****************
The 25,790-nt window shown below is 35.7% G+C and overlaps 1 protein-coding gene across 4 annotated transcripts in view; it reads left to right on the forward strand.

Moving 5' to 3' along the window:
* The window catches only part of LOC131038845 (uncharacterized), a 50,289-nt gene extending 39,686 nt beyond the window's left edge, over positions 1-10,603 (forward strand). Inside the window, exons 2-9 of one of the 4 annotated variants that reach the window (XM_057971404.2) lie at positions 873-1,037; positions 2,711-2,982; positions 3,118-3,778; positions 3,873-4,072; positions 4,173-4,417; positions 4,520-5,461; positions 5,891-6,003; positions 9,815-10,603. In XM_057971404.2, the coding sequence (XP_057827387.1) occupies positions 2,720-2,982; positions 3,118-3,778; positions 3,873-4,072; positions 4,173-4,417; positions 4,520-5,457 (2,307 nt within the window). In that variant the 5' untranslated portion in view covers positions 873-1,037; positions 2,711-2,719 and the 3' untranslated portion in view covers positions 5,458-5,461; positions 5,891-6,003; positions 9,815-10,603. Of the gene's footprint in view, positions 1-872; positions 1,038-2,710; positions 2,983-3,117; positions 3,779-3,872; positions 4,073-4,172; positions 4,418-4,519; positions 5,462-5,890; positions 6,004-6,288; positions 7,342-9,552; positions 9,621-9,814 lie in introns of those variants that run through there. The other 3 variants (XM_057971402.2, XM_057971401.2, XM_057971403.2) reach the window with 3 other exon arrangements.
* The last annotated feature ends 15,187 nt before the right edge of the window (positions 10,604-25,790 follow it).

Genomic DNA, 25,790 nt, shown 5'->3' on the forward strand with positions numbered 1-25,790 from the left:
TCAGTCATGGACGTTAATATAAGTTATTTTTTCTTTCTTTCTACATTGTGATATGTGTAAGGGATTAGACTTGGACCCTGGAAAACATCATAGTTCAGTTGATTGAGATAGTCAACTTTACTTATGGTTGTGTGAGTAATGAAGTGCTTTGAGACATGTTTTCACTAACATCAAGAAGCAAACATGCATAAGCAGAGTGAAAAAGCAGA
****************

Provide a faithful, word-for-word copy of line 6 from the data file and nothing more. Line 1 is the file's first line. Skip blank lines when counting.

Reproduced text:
TCAGTCATGGACGTTAATATAAGTTATTTTTTCTTTCTTTCTACATTGTGATATGTGTAAGGGATTAGACTTGGACCCTGGAAAACATCATAGTTCAGTTGATTGAGATAGTCAACTTTACTTATGGTTGTGTGAGTAATGAAGTGCTTTGAGACATGTTTTCACTAACATCAAGAAGCAAACATGCATAAGCAGAGTGAAAAAGCAGA